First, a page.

Recently, plaintiffs facing unreasonably long adjudication delays have been victorious with claims under the Administrative Procedures Act (APA) by defeating motions to dismiss by USCIS seeking to rid itself of cases based on USCIS’ posted processing times and supposed “rule of reason in processing cases under the Visa Availability Approach introduced in early 2020. In August 2020, a US District Court judge ruled: “The fact that USCIS takes equally long or longer to adjudicate other applicants’ petitions does not in itself show that such delay is reasonable.”

In February 2021, a US District Judge rejected the USCIS’ attempt “to adopt a bright-line rule for what constitutes an unreasonable delay in the APA context and denied USCIS’ motion to dismiss due to “the numerous disputed factual issues “that can only be resolved on an evidentiary record.” (Gutta v. Renaud.)

Challenging USCIS’ decisions

Another possibility for litigation is when USCIS makes an improper decision based on the plain reading of the Immigration and Nationality Act or applicable regulations. In Zhang v. USCIS et al., two EB-5 investors challenged USCIS’ interpretation of the terms “cash” and “indebtedness”, resulting in denied Form l-526s based on an abrupt policy change announced during an EB-5 stakeholder meeting in 2015. The investors won after years of courtroom battles.

The primary issue was whether or not loan proceeds could be counted as “cash,” which automatically qualifies as capital, or as “indebtedness,” which qualifies as capital only if it is secured by the foreign investor’s assets. Both the US District Court of the District of Columbia and the DC Court of Appeals determined that USCIS’ interpretation was arbitrary and capricious, violating the APA.

The appellate court ruled that “cash is fungible, and it passes from buyer to seller without imposing on the seller any of the buyer’s obligations to his own creditors. The buyer’s source of cash – whether paycheck, gift, or loan – makes no legal or practical difference.”

Circuit Court decisions demonstrate that EB-5 investors and Regional Centers should not be discouraged by denials by USCIS, with the plain language of the INA and applicable regulations taking precedence over USCIS’ policy considerations and the unlawful denial of EB-5 petitions.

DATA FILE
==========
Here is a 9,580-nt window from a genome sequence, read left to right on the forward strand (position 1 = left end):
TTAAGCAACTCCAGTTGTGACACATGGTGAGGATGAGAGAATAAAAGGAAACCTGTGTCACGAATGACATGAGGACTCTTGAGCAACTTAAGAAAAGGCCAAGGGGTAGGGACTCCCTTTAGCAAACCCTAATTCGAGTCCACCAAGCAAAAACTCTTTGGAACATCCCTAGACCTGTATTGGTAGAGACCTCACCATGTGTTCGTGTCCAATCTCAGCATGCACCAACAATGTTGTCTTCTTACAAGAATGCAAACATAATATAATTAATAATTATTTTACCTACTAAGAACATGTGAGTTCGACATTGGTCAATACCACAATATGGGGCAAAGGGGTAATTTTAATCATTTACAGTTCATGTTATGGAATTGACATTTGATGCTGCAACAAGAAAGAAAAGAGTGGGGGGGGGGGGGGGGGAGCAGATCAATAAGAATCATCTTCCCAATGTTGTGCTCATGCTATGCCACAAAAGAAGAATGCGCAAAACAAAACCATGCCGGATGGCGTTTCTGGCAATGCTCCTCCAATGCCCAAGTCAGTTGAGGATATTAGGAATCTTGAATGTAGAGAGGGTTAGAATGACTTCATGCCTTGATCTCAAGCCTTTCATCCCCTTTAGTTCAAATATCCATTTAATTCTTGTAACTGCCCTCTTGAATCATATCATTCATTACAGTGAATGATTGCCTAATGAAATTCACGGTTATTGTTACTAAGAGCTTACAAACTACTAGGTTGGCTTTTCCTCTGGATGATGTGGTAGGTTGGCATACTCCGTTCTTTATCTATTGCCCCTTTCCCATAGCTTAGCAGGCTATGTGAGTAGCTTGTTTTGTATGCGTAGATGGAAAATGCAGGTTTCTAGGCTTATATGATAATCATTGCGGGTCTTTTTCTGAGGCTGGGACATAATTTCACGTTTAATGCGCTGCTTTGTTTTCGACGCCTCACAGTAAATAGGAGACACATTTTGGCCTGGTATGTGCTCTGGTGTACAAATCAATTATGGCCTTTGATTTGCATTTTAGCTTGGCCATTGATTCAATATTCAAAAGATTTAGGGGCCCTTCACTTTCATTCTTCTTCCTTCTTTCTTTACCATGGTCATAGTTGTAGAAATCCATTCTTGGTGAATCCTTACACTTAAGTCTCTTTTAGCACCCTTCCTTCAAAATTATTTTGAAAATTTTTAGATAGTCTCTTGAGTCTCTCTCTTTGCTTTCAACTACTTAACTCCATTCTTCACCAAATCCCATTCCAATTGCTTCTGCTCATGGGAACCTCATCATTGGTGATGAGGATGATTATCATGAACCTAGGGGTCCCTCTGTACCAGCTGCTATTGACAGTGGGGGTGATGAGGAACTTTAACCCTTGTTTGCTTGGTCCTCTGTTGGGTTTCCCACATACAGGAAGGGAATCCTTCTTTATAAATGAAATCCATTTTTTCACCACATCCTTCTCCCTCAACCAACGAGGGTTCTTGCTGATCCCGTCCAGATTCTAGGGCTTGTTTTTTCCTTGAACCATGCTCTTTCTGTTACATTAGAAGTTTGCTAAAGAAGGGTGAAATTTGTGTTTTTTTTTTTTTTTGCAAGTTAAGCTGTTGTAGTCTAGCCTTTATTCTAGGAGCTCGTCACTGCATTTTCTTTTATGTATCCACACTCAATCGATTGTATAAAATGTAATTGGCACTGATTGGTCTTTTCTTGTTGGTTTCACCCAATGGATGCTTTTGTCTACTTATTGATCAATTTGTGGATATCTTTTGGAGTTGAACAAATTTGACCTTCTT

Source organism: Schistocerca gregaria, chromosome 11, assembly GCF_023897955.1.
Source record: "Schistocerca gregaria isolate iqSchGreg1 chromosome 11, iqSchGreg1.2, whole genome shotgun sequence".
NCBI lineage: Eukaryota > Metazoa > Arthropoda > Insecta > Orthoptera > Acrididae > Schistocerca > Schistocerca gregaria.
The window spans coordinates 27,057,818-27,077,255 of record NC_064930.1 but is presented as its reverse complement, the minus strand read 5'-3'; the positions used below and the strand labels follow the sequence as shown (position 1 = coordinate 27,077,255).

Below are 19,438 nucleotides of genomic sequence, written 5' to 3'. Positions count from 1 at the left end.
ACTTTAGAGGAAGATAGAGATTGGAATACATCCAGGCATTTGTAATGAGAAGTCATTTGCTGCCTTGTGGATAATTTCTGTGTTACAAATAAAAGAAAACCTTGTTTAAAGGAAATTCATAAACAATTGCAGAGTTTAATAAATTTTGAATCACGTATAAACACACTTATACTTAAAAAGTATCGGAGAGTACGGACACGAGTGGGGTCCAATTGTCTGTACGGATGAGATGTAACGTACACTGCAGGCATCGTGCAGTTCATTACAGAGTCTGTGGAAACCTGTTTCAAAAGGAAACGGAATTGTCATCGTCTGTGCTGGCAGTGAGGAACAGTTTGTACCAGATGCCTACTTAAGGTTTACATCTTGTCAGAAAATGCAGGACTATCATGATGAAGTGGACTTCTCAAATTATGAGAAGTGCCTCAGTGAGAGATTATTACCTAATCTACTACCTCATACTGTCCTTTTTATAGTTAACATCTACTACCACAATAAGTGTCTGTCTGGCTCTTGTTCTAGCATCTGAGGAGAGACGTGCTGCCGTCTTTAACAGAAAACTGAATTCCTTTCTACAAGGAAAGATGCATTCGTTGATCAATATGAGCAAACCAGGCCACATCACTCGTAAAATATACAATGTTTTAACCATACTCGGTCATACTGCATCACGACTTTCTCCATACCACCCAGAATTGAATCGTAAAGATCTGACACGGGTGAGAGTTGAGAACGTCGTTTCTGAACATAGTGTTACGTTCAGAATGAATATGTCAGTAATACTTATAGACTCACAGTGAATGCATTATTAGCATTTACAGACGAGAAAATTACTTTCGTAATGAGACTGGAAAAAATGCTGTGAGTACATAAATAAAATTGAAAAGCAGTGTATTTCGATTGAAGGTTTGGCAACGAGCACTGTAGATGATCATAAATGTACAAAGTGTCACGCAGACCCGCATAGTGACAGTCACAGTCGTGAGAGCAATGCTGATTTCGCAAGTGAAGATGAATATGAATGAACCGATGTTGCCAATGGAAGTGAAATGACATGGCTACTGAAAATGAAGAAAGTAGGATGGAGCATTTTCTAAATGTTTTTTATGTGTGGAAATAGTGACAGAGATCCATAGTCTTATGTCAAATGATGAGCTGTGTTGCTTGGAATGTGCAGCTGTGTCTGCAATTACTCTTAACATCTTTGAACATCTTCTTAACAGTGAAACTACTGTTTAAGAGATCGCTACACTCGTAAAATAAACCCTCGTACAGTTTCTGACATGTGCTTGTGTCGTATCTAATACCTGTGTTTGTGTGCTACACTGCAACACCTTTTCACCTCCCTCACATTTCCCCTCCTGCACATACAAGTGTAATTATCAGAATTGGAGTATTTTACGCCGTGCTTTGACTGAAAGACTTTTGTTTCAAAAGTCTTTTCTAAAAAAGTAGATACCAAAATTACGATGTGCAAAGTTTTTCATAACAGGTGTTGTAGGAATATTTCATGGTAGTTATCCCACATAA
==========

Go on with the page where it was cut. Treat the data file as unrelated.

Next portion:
Challenging USCIS’ policies

It is also possible to litigate against USCIS when it creates new rules or policy without following the correct procedures as set out in the Administrative Procedures Act. In Civitas Massachusetts Regional Center LLC et al. v. Alejandro Mayorkas et.al., eight regional centers challenged USCIS’ July 24, 2020 policy relating to redeployment. The new policy limited redeployment options to within the geographic area of the same regional center, including any amendments to the regional center’s geographic area approved before the further deployment.

The plaintiffs argued that the implementation of this policy was a legislative rule and that USCIS did not comply with the notice and comment rule-making according to the APA. Additionally, they claimed that this was impermissibly retroactive and violated due process and that, as a reversal on established policy, it was arbitrary and capricious.

Congress continues to focus on integrity measures, but the EB-5 industry remains uneasy about the upcoming reauthorization of the regional center program. At the same time, the increase in litigation benefits investors who have been at the mercy of a runaway USCIS that continues to restrict access and eligibility for many EB-5 benefits unlawfully.

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About the Author

Mark Ivener is an experienced business and EB-5 immigration attorney who has written 5 books on Immigration Law as well as has written numerous articles and spoken at many events on EB-5 topics.